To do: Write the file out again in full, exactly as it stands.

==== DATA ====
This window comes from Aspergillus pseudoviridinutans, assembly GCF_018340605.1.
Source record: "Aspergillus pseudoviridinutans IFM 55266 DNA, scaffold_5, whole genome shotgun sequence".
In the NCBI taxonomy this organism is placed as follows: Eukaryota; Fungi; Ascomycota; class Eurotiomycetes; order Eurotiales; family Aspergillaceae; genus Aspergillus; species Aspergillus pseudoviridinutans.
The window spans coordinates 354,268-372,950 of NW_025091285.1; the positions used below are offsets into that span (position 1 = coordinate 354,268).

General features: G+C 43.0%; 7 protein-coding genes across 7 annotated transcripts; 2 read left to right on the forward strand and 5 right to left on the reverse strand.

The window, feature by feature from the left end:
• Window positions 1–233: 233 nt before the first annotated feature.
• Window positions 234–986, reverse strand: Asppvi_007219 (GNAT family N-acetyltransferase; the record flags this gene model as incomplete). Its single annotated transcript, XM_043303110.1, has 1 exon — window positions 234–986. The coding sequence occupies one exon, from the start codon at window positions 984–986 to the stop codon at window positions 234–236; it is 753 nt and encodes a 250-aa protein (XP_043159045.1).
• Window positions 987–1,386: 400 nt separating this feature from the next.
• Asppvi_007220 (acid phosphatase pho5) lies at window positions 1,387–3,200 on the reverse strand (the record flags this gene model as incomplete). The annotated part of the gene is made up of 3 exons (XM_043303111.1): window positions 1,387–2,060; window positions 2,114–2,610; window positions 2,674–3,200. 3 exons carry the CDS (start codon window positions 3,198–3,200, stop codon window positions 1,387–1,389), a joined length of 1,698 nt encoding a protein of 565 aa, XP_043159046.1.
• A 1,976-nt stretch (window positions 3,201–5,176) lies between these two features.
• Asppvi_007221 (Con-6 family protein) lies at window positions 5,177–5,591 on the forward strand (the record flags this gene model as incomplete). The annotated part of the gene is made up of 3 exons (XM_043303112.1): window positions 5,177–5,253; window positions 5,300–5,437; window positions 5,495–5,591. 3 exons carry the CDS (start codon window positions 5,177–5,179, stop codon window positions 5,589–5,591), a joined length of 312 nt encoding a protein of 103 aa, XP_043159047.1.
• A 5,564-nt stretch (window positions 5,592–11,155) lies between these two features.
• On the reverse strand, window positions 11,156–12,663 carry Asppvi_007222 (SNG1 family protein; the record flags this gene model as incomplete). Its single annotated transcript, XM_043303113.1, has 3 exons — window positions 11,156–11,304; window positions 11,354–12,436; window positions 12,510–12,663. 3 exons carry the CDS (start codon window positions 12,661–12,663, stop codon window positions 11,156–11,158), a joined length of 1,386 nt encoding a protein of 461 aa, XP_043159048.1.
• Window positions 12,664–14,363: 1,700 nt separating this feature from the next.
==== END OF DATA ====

This window comes from Aspergillus pseudoviridinutans, assembly GCF_018340605.1.
Source record: "Aspergillus pseudoviridinutans IFM 55266 DNA, scaffold_5, whole genome shotgun sequence".
In the NCBI taxonomy this organism is placed as follows: Eukaryota; Fungi; Ascomycota; class Eurotiomycetes; order Eurotiales; family Aspergillaceae; genus Aspergillus; species Aspergillus pseudoviridinutans.
The window spans coordinates 354,268-372,950 of NW_025091285.1; the positions used below are offsets into that span (position 1 = coordinate 354,268).

General features: G+C 43.0%; 7 protein-coding genes across 7 annotated transcripts; 2 read left to right on the forward strand and 5 right to left on the reverse strand.

The window, feature by feature from the left end:
• Window positions 1–233: 233 nt before the first annotated feature.
• Window positions 234–986, reverse strand: Asppvi_007219 (GNAT family N-acetyltransferase; the record flags this gene model as incomplete). Its single annotated transcript, XM_043303110.1, has 1 exon — window positions 234–986. The coding sequence occupies one exon, from the start codon at window positions 984–986 to the stop codon at window positions 234–236; it is 753 nt and encodes a 250-aa protein (XP_043159045.1).
• Window positions 987–1,386: 400 nt separating this feature from the next.
• Asppvi_007220 (acid phosphatase pho5) lies at window positions 1,387–3,200 on the reverse strand (the record flags this gene model as incomplete). The annotated part of the gene is made up of 3 exons (XM_043303111.1): window positions 1,387–2,060; window positions 2,114–2,610; window positions 2,674–3,200. 3 exons carry the CDS (start codon window positions 3,198–3,200, stop codon window positions 1,387–1,389), a joined length of 1,698 nt encoding a protein of 565 aa, XP_043159046.1.
• A 1,976-nt stretch (window positions 3,201–5,176) lies between these two features.
• Asppvi_007221 (Con-6 family protein) lies at window positions 5,177–5,591 on the forward strand (the record flags this gene model as incomplete). The annotated part of the gene is made up of 3 exons (XM_043303112.1): window positions 5,177–5,253; window positions 5,300–5,437; window positions 5,495–5,591. 3 exons carry the CDS (start codon window positions 5,177–5,179, stop codon window positions 5,589–5,591), a joined length of 312 nt encoding a protein of 103 aa, XP_043159047.1.
• A 5,564-nt stretch (window positions 5,592–11,155) lies between these two features.
• On the reverse strand, window positions 11,156–12,663 carry Asppvi_007222 (SNG1 family protein; the record flags this gene model as incomplete). Its single annotated transcript, XM_043303113.1, has 3 exons — window positions 11,156–11,304; window positions 11,354–12,436; window positions 12,510–12,663. 3 exons carry the CDS (start codon window positions 12,661–12,663, stop codon window positions 11,156–11,158), a joined length of 1,386 nt encoding a protein of 461 aa, XP_043159048.1.
• Window positions 12,664–14,363: 1,700 nt separating this feature from the next.